Knowledge of ischemic stroke in the young has changed considerably over the past decades. Its incidence in high-income countries has shown a rise among the young, whereas in the older age groups it has declined [1–5]. Stroke in the young was traditionally equated with rare causes and risk factors; however, this view has more recently been challenged. Accumulating evidence suggests that the prevalence of traditional risk factors in this patient age group is much larger than previously understood. These data mainly come from Western European and North American cohorts; however, reports on young patients from Eastern Europe have been lacking. The previous population-based registries from 1991–1993 and 2001–2003 found higher incidence of stroke in young Estonian patients compared to the Western-European countries. The results showed that Estonian men suffered stroke 2–7 years and women up to 5 years earlier than their Western-European counterparts [6, 7]. We hypothesized that this was primarily a consequence of the early accumulation of stroke risk factors. So we aimed to determine etiology and risk factor profiles in young Estonian stroke patients.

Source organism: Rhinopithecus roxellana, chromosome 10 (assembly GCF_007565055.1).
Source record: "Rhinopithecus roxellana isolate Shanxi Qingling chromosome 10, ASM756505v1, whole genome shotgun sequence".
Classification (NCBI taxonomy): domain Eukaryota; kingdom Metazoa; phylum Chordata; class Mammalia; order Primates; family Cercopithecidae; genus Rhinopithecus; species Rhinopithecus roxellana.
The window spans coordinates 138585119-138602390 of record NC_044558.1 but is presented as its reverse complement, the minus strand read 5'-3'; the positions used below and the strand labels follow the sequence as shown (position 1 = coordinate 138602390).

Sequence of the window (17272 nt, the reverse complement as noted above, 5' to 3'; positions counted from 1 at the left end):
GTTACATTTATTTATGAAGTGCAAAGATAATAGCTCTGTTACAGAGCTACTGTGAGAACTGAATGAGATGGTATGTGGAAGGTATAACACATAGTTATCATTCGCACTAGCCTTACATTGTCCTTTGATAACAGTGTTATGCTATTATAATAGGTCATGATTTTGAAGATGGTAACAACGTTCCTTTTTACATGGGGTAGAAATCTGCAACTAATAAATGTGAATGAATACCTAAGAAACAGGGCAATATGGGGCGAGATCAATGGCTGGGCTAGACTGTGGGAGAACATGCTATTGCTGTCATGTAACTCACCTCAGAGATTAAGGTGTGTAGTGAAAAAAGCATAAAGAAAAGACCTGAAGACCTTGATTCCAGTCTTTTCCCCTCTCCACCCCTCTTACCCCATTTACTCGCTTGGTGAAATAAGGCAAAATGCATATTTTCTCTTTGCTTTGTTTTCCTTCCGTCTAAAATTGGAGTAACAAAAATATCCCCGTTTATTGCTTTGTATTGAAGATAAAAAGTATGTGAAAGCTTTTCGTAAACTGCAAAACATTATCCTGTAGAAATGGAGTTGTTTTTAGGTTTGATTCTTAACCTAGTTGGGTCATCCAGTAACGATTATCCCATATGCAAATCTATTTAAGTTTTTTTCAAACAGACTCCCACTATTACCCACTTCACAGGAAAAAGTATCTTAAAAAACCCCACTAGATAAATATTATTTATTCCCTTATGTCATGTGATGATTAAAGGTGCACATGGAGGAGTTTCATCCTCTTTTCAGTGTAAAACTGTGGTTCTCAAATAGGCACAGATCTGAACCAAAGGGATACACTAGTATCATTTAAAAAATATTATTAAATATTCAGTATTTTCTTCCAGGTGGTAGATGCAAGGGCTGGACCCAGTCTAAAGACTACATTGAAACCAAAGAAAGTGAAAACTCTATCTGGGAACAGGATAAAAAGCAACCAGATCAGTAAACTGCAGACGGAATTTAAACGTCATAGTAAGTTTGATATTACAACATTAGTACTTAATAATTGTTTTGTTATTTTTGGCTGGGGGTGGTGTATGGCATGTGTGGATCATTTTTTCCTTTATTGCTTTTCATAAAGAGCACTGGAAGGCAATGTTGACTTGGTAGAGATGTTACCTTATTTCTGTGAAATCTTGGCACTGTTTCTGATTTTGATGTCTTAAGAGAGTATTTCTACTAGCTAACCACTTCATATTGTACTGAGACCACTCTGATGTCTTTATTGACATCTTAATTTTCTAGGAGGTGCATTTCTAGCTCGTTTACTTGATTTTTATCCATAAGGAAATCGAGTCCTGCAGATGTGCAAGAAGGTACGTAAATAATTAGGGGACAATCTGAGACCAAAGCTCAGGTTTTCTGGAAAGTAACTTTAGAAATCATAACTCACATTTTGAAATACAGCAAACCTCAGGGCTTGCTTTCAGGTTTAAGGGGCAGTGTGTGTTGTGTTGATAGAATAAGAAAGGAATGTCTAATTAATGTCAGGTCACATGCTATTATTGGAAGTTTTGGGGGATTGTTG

We set up a retrospective registry of consecutive patients aged 18–54 years who were treated in Tartu University Hospital and North Estonia Medical Centre, institutions with comprehensive stroke units and to where approximately two-thirds of stroke patients in Estonia are referred, from January 2003 to December 2012 with the discharge diagnosis of ischemic stroke (ICD-10 codes I63.0–I63.9). The cases were identified with the help of electronic discharge registry and all respective medical records were reviewed by the authors. Ischemic stroke was defined as a focal neurological deficit of acute onset lasting more than 24 hours or with evidence of acute brain ischemia on neuroimaging when symptoms last less than 24 hours. We excluded patients with transient ischemic attack, iatrogenic stroke, cerebral venous thrombosis, and hemorrhagic stroke.